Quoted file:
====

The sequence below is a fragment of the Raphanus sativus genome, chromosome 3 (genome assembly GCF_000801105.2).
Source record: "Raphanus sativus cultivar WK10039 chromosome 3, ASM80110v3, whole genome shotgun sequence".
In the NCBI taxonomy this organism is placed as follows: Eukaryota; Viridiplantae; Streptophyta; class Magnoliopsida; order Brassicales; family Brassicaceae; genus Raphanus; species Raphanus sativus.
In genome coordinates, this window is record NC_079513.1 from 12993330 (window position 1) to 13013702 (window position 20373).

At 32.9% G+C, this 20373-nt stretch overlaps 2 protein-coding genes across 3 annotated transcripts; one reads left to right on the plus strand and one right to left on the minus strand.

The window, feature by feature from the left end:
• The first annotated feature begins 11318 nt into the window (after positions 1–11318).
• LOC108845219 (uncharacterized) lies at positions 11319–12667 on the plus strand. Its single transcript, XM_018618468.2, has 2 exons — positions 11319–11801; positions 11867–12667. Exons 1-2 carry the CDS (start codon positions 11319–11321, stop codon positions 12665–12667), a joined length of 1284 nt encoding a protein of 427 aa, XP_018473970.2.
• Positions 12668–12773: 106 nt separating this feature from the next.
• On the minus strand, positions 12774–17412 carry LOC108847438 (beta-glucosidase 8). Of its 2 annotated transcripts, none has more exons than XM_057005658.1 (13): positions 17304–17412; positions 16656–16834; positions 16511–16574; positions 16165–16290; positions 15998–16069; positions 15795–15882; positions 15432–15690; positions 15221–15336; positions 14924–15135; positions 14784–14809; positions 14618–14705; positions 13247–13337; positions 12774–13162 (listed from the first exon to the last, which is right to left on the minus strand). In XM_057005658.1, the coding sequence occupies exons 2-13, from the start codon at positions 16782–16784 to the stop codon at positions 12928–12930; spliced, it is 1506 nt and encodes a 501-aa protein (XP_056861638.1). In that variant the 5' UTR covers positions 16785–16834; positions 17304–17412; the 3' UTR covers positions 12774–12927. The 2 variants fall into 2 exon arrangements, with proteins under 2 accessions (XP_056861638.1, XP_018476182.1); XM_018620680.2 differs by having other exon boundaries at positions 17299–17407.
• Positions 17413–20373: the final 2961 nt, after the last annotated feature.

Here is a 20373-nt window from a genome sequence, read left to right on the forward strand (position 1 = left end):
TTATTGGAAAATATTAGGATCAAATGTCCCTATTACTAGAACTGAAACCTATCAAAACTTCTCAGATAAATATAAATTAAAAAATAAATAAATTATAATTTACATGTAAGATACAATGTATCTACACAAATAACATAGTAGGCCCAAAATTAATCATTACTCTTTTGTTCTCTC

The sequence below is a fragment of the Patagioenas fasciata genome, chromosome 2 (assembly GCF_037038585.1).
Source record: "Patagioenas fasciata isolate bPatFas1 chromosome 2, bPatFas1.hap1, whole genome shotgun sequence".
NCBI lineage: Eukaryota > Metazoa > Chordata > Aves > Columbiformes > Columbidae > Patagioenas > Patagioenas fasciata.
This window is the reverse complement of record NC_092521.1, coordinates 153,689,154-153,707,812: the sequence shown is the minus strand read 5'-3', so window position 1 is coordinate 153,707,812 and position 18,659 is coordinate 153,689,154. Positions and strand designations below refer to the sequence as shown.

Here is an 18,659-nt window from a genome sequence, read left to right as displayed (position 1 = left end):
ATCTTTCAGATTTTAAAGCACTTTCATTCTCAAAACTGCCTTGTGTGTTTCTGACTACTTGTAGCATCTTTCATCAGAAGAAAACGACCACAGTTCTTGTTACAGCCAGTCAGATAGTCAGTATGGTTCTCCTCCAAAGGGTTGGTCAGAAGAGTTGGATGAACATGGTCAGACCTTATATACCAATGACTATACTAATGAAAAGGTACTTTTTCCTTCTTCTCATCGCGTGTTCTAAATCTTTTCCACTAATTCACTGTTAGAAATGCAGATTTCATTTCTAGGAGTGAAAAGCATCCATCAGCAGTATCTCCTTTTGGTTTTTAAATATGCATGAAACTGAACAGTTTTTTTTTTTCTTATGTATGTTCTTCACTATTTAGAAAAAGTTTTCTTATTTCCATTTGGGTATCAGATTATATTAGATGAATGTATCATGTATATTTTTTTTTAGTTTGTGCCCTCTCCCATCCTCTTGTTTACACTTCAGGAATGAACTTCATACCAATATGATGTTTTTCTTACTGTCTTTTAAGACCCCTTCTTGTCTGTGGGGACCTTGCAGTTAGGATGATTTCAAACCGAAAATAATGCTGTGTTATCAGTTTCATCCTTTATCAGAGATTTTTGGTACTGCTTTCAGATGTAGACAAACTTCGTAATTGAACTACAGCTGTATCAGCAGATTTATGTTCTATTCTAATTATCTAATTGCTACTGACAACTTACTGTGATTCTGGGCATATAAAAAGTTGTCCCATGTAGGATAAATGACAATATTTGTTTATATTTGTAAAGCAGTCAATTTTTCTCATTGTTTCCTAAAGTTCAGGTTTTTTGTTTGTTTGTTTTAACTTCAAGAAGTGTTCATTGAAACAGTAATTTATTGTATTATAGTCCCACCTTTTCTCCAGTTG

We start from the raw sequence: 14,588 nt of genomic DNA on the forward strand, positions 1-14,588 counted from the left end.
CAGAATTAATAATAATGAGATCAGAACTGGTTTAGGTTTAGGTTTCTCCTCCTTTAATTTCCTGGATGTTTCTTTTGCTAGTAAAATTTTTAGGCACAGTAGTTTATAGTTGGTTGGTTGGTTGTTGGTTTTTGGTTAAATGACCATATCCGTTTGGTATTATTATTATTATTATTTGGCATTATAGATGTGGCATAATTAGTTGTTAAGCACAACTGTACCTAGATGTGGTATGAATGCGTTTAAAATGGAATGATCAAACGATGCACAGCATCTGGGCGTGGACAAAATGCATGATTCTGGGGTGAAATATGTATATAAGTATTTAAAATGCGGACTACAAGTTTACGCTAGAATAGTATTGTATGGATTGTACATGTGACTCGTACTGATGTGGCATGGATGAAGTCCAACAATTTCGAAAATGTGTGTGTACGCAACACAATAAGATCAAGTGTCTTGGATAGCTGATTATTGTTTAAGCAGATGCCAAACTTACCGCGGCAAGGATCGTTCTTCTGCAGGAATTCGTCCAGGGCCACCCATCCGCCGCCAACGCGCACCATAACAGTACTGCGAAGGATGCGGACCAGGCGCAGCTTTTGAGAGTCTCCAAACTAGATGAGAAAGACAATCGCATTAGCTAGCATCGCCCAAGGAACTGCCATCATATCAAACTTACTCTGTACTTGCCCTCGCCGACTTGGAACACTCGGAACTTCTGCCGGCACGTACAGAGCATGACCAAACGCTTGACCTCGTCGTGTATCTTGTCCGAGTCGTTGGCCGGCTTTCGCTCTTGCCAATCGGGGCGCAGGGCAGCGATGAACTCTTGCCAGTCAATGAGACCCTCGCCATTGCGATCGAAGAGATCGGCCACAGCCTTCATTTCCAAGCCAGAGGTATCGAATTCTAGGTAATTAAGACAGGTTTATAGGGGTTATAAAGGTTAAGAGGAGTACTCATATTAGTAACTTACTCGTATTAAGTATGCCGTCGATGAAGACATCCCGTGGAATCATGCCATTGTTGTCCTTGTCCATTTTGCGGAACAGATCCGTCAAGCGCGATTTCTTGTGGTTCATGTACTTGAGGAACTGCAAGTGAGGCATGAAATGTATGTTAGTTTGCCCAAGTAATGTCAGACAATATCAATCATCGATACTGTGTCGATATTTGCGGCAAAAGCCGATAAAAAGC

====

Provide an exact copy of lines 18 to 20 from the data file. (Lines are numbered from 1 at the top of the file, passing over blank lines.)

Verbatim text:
Here is an 18,659-nt window from a genome sequence, read left to right as displayed (position 1 = left end):
ATCTTTCAGATTTTAAAGCACTTTCATTCTCAAAACTGCCTTGTGTGTTTCTGACTACTTGTAGCATCTTTCATCAGAAGAAAACGACCACAGTTCTTGTTACAGCCAGTCAGATAGTCAGTATGGTTCTCCTCCAAAGGGTTGGTCAGAAGAGTTGGATGAACATGGTCAGACCTTATATACCAATGACTATACTAATGAAAAGGTACTTTTTCCTTCTTCTCATCGCGTGTTCTAAATCTTTTCCACTAATTCACTGTTAGAAATGCAGATTTCATTTCTAGGAGTGAAAAGCATCCATCAGCAGTATCTCCTTTTGGTTTTTAAATATGCATGAAACTGAACAGTTTTTTTTTTTCTTATGTATGTTCTTCACTATTTAGAAAAAGTTTTCTTATTTCCATTTGGGTATCAGATTATATTAGATGAATGTATCATGTATATTTTTTTTTAGTTTGTGCCCTCTCCCATCCTCTTGTTTACACTTCAGGAATGAACTTCATACCAATATGATGTTTTTCTTACTGTCTTTTAAGACCCCTTCTTGTCTGTGGGGACCTTGCAGTTAGGATGATTTCAAACCGAAAATAATGCTGTGTTATCAGTTTCATCCTTTATCAGAGATTTTTGGTACTGCTTTCAGATGTAGACAAACTTCGTAATTGAACTACAGCTGTATCAGCAGATTTATGTTCTATTCTAATTATCTAATTGCTACTGACAACTTACTGTGATTCTGGGCATATAAAAAGTTGTCCCATGTAGGATAAATGACAATATTTGTTTATATTTGTAAAGCAGTCAATTTTTCTCATTGTTTCCTAAAGTTCAGGTTTTTTGTTTGTTTGTTTTAACTTCAAGAAGTGTTCATTGAAACAGTAATTTATTGTATTATAGTCCCACCTTTTCTCCAGTTG

We start from the raw sequence: 14,588 nt of genomic DNA on the forward strand, positions 1-14,588 counted from the left end.